The 18th century saw the installation of rococo monuments such as the Trevi Fountain – itself built on the site of an ancient Roman original – and Spanish Steps. All the while, aristocratic visitors from Britain and elsewhere – so-called Grand Tourists – were collecting artworks and taking back these ideas.

From Grand Tourist hotspot to Italian capital

The French Revolution in the late 18th century, and the revolutions that rocked much of Europe in 1848, had an impact on Rome, which briefly returned to a republic in 1849. Two key figures of the time were Giuseppe Manzini and Giuseppe Garibaldi, who both held offices in that republic, and who helped to drive the Risorgimento – unification movement – through the 1860s and early 1870s, essentially creating the kingdom of Italy.

Rome, though, was not immediately its capital; that was first Turin, then Florence, until the seat of government settled in Rome in the 1870s. That reunification is celebrated in the grandiose white marble confection of the Victor Emmanuel II Monument, built from 1885 to honour the first king of the reunified Italy.

Following the First World War, when Italy fought the Austro-Hungarian empire on its northern borders, nationalist sentiments swelled. The main beneficiary was Benito Mussolini, who saw himself as a new Emperor Augustus, and focused on building back the glory of Rome through the Fascist state he established after seizing power in 1922.

As part of that process, to imprint his mark on the ‘Eternal City’, he built the vast Via dei Fori Imperiali, a triumphal route leading from the Victor Emmanuel Monument to the Colosseum – ironically, cutting through and destroying parts of the ancient forums.

Italy became a republic once again after the Second World War. And in the decades since – some politically turbulent, many triumphant – it has continued to restore and reinvent. Hosting the 1960 Summer Olympics sparked major rebuilding work. Since then, in fashion, film and music as well as sport, it’s once again become a powerhouse, as well as an extraordinary place to visit – for its modern spirit as much as its astonishingly long, varied history.

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Dr Shushma Malik was speaking to Paul Bloomfield, travel journalist and host of our podcast series History's Greatest Cities

What to see: Rome in five places

The ancient imperial capital has undergone many transformations over the centuries. Shushma Malik highlights five spots to visit for insights into Rome’s layered past.

A map showing central Rome, with five locations marked

1. Basilica of San Clemente

Photo inside the Basilica of San Clemente

Rome is a giant palimpsest, with successive strata of history written one on top of the other. There’s a great example of that in just one building on the Via di San Giovanni in Laterano. The Basilica of San Clemente, built from 1108, is a wonderful monument in itself, with fine mosaics and frescoes in a side chapel.

But below the 12th-century church there’s another, dating from the fourth century and rediscovered in 1857. And below that lie two Roman buildings from the late first century. One was a house possibly used as a titulus – a clandestine early Christian meeting place.

The other contained a Mithraeum, a temple to the cult of Mithras, of a kind seen in other parts of the empire, including Britain. (There’s a Mithraeum in the City of London, and another at Carrawburgh Fort on Hadrian’s Wall – the cult was popular with Roman soldiers in that period.) This one boasts a finely carved altar depicting the god Mithras killing a bull, typical of such sites.

2. Tomb of Cecilia Metella

Photo of a partially ruined building

This incredible funerary monument on the Via Appia, probably dating from the late first century BC, consists of an 11-metre-high cylindrical drum. It highlights the status of aristocratic women in Rome – specifically, one very well-connected woman, Cecilia Metella.

The inscription on the tomb tells us she was the daughter of Quintus Cecilius Metellus Creticus, and the wife of a man called Crassus. Her father was probably the consul of 69 BC, and her husband may have been Marcus Licinius Crassus, another important politician and the son of the Crassus who was famous as a member of the ‘first triumvirate’ along with Pompey and Julius Caesar.

So the monument is fascinating because of who she was, but also because, again, it’s an example of historical layering. In the early 14th century, the tomb was incorporated into a fortress built by the Caetani family, relatives of Pope Boniface VIII. Parts of that huge structure still survive today.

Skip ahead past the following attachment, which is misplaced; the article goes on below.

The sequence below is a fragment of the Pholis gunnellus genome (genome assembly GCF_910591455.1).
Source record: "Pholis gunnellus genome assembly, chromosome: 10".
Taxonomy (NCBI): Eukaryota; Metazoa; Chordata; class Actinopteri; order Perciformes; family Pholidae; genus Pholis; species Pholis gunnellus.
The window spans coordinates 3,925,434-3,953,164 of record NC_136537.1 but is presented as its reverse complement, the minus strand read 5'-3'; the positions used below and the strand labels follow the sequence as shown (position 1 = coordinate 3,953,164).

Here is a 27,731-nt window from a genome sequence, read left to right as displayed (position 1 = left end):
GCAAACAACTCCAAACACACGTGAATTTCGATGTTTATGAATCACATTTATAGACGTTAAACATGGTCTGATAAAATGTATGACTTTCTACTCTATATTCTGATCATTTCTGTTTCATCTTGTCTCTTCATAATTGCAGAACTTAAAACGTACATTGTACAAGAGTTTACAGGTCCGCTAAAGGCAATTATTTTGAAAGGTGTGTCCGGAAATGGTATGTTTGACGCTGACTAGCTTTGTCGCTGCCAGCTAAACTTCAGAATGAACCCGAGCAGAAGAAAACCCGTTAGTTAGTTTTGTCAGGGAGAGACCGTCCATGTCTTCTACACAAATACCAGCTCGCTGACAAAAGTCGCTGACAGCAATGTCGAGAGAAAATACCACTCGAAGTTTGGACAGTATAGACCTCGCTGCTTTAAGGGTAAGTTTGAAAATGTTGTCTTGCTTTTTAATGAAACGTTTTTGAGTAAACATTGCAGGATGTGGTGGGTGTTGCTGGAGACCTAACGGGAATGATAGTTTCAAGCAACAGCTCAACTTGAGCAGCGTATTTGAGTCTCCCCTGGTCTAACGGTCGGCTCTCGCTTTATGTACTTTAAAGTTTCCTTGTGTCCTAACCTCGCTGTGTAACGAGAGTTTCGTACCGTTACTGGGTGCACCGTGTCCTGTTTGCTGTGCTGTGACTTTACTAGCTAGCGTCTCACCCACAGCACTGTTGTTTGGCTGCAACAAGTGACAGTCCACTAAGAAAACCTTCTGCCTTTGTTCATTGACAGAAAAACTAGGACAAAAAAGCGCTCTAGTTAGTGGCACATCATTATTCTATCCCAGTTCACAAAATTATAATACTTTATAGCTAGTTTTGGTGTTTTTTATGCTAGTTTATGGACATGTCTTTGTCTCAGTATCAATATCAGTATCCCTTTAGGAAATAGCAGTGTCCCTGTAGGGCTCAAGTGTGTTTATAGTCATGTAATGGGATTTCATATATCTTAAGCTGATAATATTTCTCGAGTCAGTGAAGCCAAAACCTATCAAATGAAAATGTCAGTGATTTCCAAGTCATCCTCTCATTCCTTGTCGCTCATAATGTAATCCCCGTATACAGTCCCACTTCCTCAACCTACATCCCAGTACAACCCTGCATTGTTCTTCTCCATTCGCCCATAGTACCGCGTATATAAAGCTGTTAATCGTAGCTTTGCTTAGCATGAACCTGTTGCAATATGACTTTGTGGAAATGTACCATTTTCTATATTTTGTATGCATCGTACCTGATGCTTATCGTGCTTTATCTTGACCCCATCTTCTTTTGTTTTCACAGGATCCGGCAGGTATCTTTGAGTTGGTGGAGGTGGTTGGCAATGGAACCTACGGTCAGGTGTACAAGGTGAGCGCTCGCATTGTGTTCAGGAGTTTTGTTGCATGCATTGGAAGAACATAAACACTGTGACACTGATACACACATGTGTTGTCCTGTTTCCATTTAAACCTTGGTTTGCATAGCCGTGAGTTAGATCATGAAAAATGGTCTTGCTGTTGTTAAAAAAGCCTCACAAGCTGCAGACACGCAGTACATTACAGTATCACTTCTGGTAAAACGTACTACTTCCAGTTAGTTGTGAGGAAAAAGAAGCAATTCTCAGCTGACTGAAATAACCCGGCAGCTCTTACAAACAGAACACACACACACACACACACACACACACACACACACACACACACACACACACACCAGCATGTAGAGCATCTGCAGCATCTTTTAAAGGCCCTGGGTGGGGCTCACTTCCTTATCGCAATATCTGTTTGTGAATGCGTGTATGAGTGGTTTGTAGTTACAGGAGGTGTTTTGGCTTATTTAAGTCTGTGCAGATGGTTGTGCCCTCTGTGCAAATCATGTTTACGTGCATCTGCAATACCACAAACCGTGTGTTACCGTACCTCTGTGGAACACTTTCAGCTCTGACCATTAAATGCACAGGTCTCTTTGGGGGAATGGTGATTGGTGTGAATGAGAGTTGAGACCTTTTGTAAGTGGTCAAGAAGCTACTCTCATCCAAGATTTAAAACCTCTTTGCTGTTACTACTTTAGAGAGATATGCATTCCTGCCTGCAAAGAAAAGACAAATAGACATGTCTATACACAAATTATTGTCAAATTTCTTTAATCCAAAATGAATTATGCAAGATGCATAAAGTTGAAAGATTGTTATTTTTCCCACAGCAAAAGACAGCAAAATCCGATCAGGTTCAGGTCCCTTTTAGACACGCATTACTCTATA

3. Servian Wall

Photo of remnants of a wall

If you arrive or depart Rome through the central train station, Termini, look carefully around the surrounding area – and inside: you’ll find bits of ancient wall among the fast-food restaurants.

The Servian Wall was one of Rome’s earlier defensive boundaries. It’s named after the Roman king Servius Tullius who, according to legend, reigned in about the sixth century BC, but the structure has been dated using modern methods to the fourth century BC. It’s quite something to eat a slice of pizza or a burger right next to this incredibly old piece of Roman history.

4. Monte Testaccio

4 Monte Testaccio GettyImages-865435100

This mound, in the Testaccio district, is no ordinary hill. Rising to around 35 metres, it’s made of the earthenware shards (testae, in Latin) of amphorae – pottery jars used to store goods and to transport them around the Roman empire. They contained all sorts of things, from grain to olive oil; very small amphorae contained more expensive goods such as perfumes.

The layers of this ancient Roman landfill site excavated so far (most from the second and third centuries AD), mainly comprise very large containers in which olive oil was shipped before being poured into smaller ones for domestic use.

Monte Testaccio is near the site of an olive oil warehouse, from where these amphorae were taken to be broken up then covered with lime to hide the smell.

5. Capitoline Insula

Photo of the remains of the Capitoline Insula

At the base of the Capitoline Hill, look for a distinctly everyday building: a block of flats. The Capitoline (or Ara Coeli) Insula dates from the early second century AD, probably during the reign of Emperor Trajan, which also saw the construction of a large marketplace and huge column celebrating his victories. W

e tend to think of ancient Roman houses as grand villas. But of course most people lived in much more basic accommodation, and this insula features examples of the small rooms or flats that ordinary people might have rented at the height of the empire.

The block is five storeys high, the first three of which housed shops; there were individual rooms on the fourth floor, and what looks like an apartment on the fifth. It’s an amazing insight into the urban lives of individuals nearly two millennia ago.


Shushma Malik is Onassis Classics Fellow at Newnham College, University of Cambridge, and author of The Nero-Antichrist: Founding and Fashioning a Paradigm (Cambridge University Press, 2020). She was talking to Paul Bloomfield, travel journalist and host of our new podcast series, History’s Greatest Cities. Listen to the companion podcast on Rome or explore the entire series


Shushma Malik is Onassis Classics Fellow at Newnham College, University of Cambridge, and author of The Nero-Antichrist: Founding and Fashioning a Paradigm